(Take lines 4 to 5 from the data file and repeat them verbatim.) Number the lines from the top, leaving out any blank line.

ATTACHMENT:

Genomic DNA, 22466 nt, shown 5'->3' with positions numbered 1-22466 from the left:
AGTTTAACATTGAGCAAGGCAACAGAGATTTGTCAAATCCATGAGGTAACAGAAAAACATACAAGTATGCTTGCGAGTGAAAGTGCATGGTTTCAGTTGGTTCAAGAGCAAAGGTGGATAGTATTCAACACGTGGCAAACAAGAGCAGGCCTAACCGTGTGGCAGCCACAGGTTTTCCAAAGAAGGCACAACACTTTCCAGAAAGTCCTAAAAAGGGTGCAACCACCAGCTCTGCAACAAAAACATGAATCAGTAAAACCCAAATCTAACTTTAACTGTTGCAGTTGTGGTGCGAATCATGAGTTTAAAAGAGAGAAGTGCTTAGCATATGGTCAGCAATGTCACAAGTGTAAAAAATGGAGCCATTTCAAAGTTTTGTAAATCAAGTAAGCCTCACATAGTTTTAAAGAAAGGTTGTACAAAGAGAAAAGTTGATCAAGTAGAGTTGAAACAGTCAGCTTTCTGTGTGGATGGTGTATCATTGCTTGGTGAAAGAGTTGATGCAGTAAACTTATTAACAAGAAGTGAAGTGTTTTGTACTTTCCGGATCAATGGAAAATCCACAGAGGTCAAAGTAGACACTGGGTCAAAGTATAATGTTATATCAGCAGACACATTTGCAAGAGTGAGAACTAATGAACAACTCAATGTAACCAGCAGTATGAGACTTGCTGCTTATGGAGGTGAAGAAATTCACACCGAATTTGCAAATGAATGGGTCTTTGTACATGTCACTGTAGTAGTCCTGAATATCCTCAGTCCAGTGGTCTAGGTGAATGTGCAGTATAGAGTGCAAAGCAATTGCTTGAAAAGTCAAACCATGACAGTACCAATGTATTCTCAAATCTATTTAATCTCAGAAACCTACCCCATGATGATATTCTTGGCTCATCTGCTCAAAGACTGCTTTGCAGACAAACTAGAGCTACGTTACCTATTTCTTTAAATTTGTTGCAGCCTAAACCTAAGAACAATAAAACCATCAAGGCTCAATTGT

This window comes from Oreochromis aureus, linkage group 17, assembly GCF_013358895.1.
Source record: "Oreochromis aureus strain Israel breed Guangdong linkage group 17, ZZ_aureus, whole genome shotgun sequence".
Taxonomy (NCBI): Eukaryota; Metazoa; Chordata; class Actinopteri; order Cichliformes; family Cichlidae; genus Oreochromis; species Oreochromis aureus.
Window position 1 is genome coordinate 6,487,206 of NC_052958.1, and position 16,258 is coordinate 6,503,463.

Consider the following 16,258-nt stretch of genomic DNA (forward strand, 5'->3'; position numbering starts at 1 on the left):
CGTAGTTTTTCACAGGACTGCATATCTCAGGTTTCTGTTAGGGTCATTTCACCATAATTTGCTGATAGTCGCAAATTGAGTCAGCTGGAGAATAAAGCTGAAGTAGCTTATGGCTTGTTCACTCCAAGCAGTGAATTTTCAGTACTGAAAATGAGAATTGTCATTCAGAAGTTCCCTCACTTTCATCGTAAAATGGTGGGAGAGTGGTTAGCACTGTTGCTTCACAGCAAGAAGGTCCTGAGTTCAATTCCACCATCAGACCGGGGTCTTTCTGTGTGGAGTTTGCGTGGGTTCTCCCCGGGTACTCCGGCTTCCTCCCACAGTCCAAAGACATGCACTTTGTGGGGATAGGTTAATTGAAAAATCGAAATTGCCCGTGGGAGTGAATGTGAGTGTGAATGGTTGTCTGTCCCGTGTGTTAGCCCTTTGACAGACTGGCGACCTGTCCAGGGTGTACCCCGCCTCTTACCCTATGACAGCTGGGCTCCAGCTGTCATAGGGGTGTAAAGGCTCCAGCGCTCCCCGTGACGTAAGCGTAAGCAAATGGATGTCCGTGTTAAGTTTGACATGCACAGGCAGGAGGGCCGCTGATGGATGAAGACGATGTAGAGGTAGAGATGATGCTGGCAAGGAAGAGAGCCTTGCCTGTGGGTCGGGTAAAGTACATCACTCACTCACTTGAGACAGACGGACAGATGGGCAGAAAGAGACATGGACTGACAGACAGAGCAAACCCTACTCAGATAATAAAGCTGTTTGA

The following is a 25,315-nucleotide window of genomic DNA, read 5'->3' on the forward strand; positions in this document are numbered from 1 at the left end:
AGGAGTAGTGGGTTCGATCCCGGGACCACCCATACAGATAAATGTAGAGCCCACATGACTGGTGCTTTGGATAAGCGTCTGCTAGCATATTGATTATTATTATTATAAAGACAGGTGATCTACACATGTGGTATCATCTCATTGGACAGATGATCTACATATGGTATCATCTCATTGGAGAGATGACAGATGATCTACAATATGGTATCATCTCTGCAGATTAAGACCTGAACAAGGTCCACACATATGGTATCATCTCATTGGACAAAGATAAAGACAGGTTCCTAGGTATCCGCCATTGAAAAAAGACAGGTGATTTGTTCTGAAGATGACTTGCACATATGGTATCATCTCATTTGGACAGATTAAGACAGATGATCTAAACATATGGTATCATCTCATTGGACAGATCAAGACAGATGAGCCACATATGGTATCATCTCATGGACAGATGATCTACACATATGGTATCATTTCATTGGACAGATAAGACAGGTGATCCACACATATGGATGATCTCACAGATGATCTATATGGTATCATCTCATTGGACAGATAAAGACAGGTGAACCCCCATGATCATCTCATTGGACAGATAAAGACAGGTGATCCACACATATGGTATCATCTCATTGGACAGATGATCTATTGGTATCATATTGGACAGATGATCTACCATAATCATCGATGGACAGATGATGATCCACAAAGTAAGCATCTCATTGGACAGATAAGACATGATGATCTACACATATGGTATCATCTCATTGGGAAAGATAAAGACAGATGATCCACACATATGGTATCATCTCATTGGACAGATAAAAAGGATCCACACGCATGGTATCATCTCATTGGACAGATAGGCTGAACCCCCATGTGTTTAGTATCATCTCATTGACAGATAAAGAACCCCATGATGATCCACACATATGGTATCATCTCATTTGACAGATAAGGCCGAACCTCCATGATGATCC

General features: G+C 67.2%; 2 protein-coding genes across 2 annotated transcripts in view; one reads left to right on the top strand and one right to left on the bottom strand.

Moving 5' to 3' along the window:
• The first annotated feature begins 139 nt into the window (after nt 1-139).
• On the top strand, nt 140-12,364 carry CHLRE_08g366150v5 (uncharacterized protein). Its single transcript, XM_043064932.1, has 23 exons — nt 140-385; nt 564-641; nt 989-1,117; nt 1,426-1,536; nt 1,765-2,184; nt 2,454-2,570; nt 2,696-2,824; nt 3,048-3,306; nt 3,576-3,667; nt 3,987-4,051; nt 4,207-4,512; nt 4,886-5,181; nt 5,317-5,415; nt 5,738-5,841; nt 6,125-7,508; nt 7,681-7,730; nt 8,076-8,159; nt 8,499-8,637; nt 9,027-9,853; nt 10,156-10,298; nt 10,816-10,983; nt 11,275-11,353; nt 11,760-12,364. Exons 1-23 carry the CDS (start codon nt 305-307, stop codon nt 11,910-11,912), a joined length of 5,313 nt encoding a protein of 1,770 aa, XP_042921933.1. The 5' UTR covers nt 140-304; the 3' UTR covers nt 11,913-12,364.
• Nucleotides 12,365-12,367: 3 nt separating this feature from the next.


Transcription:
Source record: "Oreochromis aureus strain Israel breed Guangdong linkage group 17, ZZ_aureus, whole genome shotgun sequence".
Taxonomy (NCBI): Eukaryota; Metazoa; Chordata; class Actinopteri; order Cichliformes; family Cichlidae; genus Oreochromis; species Oreochromis aureus.